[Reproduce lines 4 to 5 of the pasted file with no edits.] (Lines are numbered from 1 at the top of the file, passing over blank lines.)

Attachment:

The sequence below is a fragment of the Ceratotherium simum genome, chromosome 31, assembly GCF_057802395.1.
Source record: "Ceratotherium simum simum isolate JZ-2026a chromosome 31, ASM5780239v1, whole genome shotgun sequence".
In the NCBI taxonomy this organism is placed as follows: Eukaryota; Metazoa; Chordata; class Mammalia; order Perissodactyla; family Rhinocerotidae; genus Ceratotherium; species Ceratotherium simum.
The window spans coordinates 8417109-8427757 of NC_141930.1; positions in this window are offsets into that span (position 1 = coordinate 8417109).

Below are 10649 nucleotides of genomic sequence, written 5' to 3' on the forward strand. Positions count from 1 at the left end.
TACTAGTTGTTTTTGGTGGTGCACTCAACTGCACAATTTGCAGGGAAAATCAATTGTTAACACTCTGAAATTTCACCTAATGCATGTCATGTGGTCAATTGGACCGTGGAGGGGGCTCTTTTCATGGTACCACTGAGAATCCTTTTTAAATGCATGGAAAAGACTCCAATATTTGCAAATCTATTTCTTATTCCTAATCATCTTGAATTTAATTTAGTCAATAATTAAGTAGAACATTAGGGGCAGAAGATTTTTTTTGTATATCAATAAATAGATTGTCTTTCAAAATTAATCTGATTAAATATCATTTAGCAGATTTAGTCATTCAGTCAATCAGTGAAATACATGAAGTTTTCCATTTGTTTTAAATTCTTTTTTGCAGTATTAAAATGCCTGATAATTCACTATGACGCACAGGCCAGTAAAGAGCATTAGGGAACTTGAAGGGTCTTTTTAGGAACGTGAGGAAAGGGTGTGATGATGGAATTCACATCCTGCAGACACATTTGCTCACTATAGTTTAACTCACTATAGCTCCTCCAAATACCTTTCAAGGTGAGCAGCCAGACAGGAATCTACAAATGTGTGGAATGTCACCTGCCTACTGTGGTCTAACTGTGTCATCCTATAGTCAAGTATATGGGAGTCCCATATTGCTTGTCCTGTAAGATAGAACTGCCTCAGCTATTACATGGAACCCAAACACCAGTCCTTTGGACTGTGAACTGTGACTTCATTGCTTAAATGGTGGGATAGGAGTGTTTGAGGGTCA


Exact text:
The window spans coordinates 8417109-8427757 of NC_141930.1; positions in this window are offsets into that span (position 1 = coordinate 8417109).

Below are 10649 nucleotides of genomic sequence, written 5' to 3' on the forward strand. Positions count from 1 at the left end.